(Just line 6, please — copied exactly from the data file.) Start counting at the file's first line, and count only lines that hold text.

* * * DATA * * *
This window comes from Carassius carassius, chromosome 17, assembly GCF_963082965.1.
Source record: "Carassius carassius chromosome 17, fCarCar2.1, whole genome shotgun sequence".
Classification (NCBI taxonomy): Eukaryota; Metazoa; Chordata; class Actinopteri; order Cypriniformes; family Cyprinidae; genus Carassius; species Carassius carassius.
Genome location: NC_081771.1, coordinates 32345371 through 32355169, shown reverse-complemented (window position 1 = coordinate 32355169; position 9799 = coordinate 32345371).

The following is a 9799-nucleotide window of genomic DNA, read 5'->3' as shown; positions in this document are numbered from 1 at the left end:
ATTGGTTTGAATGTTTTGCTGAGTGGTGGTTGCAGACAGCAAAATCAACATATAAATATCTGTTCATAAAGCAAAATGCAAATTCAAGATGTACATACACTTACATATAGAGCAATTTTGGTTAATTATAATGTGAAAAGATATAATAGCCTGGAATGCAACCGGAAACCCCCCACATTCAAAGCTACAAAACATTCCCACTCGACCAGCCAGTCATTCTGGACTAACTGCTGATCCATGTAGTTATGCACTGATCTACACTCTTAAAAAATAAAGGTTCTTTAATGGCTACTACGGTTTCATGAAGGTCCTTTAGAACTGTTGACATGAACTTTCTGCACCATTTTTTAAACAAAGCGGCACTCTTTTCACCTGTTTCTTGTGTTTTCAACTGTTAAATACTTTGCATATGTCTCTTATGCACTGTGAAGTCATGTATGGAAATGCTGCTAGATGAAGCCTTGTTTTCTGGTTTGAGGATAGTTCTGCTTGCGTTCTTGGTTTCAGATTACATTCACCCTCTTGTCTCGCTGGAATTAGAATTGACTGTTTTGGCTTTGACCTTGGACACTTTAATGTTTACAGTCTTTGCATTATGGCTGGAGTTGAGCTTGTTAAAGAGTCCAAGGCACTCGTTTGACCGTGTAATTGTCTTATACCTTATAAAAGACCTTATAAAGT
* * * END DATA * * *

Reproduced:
ATTGGTTTGAATGTTTTGCTGAGTGGTGGTTGCAGACAGCAAAATCAACATATAAATATCTGTTCATAAAGCAAAATGCAAATTCAAGATGTACATACACTTACATATAGAGCAATTTTGGTTAATTATAATGTGAAAAGATATAATAGCCTGGAATGCAACCGGAAACCCCCCACATTCAAAGCTACAAAACATTCCCACTCGACCAGCCAGTCATTCTGGACTAACTGCTGATCCATGTAGTTATGCACTGATCTACACTCTTAAAAAATAAAGGTTCTTTAATGGCTACTACGGTTTCATGAAGGTCCTTTAGAACTGTTGACATGAACTTTCTGCACCATTTTTTAAACAAAGCGGCACTCTTTTCACCTGTTTCTTGTGTTTTCAACTGTTAAATACTTTGCATATGTCTCTTATGCACTGTGAAGTCATGTATGGAAATGCTGCTAGATGAAGCCTTGTTTTCTGGTTTGAGGATAGTTCTGCTTGCGTTCTTGGTTTCAGATTACATTCACCCTCTTGTCTCGCTGGAATTAGAATTGACTGTTTTGGCTTTGACCTTGGACACTTTAATGTTTACAGTCTTTGCATTATGGCTGGAGTTGAGCTTGTTAAAGAGTCCAAGGCACTCGTTTGACCGTGTAATTGTCTTATACCTTATAAAAGACCTTATAAAGT